In key 1st congressional district, candidates battle as President Trump looms large

The two candidates vying for a key congressional seat in southern Minnesota turned up the rhetoric during a debate Friday, accusing each other of being beholden to controversial political figures.

The campaign featured Republican Jim Hagedorn and DFL candidate Dan Feehan, who agreed on little during the hour-long debate at Minnesota Public Radio. The seat is open because DFL U.S. Rep. Tim Walz decided to run for governor. Observers view the race as a toss-up.

Both men have worked in Washington; Hagedorn as a GOP congressional aide and Feehan as an appointee of President Barack Obama in the Department of Defense. Both men veered from debating the issues to attacks over their personal biographies.

“Dan, you’re not an independent voice. You’re an appointee of Barack Obama,” Hagedorn said. “You were sent out here by the resistance, [House Democratic leader Nancy] Pelosi and company to try to take power in this district.”

A Hagedorn win would be validation for President Donald Trump, who won the district by 15 points in 2016 and campaigned in Rochester last week.

Feehan hammered Hagedorn for being closely aligned with the president on taxes, a border wall, and health care.

“There are some openings in the Trump administration. I think there would be a great opportunity to continue your work there,” Feehan told Hagedorn.

Hagedorn ran for the seat in 2014 in 2016, losing to Walz both times. Republicans see it as an opportunity to pick up a seat in the U.S. House in what otherwise is a challenging year for the party.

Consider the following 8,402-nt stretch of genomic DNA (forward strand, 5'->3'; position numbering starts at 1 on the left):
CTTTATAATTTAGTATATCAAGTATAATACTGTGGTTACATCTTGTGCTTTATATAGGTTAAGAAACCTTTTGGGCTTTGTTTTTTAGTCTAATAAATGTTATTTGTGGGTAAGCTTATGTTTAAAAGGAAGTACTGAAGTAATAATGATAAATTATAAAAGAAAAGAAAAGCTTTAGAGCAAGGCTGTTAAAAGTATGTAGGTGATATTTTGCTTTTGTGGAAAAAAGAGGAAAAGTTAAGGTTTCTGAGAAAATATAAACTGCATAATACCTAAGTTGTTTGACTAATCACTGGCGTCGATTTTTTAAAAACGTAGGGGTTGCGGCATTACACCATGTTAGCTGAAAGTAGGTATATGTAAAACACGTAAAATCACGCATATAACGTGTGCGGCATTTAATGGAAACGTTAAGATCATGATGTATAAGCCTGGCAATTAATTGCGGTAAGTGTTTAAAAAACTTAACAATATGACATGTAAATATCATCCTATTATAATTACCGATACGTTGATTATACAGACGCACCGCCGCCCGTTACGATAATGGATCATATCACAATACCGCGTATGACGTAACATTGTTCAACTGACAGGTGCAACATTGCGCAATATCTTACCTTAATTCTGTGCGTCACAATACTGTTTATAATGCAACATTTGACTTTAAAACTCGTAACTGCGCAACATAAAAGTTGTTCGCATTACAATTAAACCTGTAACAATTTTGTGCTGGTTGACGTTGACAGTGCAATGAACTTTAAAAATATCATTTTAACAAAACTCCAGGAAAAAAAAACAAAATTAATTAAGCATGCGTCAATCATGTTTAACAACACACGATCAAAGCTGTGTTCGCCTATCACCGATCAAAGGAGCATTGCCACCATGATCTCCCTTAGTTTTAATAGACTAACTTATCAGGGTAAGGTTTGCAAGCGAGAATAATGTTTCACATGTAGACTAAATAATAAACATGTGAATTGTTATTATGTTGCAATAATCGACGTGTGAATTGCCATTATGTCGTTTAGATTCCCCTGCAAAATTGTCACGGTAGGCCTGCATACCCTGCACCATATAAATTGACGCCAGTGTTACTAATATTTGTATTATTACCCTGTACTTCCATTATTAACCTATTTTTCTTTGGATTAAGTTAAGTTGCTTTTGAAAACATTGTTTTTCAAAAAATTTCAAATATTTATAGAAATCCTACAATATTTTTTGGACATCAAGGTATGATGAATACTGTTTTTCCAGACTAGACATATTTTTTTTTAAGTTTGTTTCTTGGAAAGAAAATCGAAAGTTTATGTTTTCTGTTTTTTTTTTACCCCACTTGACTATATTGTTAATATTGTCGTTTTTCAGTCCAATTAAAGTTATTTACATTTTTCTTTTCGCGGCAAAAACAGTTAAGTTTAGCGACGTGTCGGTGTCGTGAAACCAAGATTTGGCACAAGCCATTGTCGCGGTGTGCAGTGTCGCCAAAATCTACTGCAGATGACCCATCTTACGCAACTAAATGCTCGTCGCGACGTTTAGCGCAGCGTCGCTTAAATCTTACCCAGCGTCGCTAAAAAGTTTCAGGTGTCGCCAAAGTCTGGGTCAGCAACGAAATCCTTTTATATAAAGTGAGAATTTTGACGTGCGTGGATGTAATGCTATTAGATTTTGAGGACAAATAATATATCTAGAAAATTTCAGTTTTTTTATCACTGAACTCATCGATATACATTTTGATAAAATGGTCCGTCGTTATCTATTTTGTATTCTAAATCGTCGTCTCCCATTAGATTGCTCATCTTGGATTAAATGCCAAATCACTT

The two men sparred over national security, with Hagedorn endorsing a border wall. Feehan, an Army veteran, said building a wall ignores bigger threats, including cybersecurity and bio-terrorism.

“There’s no one better to represent southern Minnesota in that interest than someone who spend two tours in Iraq serving this country,” Feehan said.

Hagedorn said he honored Feehan’s military service, but questioned his positions on national security.

“It doesn’t seem like whatever you learned in the military has translated into informed positions on this particular issue that reflect what people in southern Minnesota want,” Hagedorn said.

Feehan said he supported a guest-worker program and legal status for DACA recipients, young people who came to the country illegally as children. Hagedorn said he supported a temporary guest-worker program and didn’t comment on DACA during the debate.

Feehan said he would’ve voted against the tax cuts that Republicans passed into law late last year, while Hagedorn supported them.

Feehan said the U.S. should allow anyone to buy into Medicare as a way to cut medical costs. That set off a spirited debate over the impact lower Medicare reimbursement rates would have on the Mayo Clinic in Rochester.

“If you you do this, it’s going to destroy the progress and growth of Rochester, Minnesota and much of southern Minnesota,” Hagedorn said.

Feehan responded that the Mayo Clinic should be part of the conversation.

“It helps the Mayo Clinic if the Mayo Clinic is involved in a part of it in the first place,” he said.